Interim Arbitration Award Confirmed

Interim Arbitration Award Confirmed

Throughout 2022 and 2023, Trépanier Tajima LLP successfully obtained interim arbitration awards in favor of their client. To further protect the client’s interests, Trépanier Tajima LLP sought judicial confirmation of the interim awards to convert the arbitration award into an enforceable court order. This article discusses the appropriateness of seeking judicial confirmation of an interim or “non-final” arbitration award in the Ninth Circuit.
The Federal Arbitration Act (“FAA”) applies to contracts evidencing a transaction involving commerce. 9 U.S.C. § 2. Under the FAA, confirmation of an arbitration award is subject to what the agreement to arbitrate specifies. “If the parties in their agreement have agreed that a judgment of the court shall be entered upon the award made pursuant to the arbitration, and shall specify the court, then at any time within one year after the award is made any party to the arbitration may apply to the court so specified[.]” 9 U.S.C. § 9. Alternatively, “[i]f no court is specified in the agreement of the parties, then such application may be made to the United States court in an for the district within which such award was made.” Id.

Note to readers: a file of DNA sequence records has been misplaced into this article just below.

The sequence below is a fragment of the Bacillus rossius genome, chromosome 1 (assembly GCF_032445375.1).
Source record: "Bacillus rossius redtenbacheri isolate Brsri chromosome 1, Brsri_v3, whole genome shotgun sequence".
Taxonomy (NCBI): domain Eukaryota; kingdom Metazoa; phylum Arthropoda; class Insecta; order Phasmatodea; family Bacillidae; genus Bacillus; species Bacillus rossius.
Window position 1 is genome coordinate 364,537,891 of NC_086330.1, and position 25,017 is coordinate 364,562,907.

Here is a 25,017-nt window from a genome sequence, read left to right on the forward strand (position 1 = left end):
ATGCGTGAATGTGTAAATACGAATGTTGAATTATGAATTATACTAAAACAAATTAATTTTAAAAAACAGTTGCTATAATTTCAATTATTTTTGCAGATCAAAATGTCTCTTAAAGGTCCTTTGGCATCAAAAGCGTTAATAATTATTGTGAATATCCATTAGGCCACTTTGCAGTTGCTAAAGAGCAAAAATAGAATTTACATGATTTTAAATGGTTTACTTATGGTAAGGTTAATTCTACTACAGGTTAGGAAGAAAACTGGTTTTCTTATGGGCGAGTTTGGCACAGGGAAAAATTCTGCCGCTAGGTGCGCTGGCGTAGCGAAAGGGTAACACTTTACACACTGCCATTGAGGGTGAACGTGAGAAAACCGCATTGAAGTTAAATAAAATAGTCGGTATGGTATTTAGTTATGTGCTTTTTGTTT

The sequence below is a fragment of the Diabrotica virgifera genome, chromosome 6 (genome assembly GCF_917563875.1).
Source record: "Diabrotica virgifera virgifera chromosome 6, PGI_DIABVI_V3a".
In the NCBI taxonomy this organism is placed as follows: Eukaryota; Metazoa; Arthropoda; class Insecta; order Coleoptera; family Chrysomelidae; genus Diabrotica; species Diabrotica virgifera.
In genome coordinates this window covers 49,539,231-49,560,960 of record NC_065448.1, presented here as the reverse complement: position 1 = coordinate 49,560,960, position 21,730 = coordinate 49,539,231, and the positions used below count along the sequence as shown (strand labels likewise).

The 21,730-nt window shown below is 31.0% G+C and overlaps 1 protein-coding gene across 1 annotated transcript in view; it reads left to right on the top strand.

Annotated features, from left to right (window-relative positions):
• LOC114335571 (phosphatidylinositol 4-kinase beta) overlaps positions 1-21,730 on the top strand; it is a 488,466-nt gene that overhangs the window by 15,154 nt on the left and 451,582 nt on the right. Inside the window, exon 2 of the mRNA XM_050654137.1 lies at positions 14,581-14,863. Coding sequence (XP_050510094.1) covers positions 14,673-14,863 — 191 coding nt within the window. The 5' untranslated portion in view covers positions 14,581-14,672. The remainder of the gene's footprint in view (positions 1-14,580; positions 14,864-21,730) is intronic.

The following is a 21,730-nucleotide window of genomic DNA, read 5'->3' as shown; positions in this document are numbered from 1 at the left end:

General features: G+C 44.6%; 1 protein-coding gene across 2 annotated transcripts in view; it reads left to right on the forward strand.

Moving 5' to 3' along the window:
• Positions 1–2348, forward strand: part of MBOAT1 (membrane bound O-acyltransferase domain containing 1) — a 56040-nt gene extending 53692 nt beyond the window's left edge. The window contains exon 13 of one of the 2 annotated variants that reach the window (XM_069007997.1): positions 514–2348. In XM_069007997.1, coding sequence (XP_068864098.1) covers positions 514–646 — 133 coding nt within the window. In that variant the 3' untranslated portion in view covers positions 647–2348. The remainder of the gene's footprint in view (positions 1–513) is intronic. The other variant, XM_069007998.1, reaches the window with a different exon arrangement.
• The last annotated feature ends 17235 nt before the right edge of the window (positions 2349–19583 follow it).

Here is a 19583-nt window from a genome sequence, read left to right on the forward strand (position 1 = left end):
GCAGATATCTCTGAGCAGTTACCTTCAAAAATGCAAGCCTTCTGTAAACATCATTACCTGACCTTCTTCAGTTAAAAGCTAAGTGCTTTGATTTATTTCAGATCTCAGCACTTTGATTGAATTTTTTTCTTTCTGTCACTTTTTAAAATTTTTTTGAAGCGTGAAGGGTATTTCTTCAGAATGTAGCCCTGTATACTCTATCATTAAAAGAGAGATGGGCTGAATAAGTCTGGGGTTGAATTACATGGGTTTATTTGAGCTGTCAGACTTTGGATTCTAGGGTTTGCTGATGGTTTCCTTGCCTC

Only courts have the power to enforce an arbitration decision and confirmation is critical for upholding the validity of arbitration. The FAA does not specifically address confirmation of an interim arbitration award . However, Pac. Reinsurance Mgmt. Corp. v. Ohio Reinsurance Corp., 935 F.2d 1019, 1023 (9th Cir. 1991) held that in some circumstances, “a temporary equitable [arbitration] award has an element of finality sufficient to be confirmed and enforced under the FAA.”

Pac. Reinsurance Mgmt. Corp. v. Ohio Reinsurance Corp., 935 F.2d 1019, 1023–24 (9th Cir. 1991) determined that “[t]emporary equitable relief in arbitration may be essential to preserve assets or enforce performance which, if not preserved or enforced, may render a final award meaningless.” In order to maintain the integrity of the arbitration process, “temporary equitable orders calculated to preserve . . . performance needed to make a potential final award meaningful . . . can be reviewed for confirmation and enforcement by district courts under the FAA.” Id.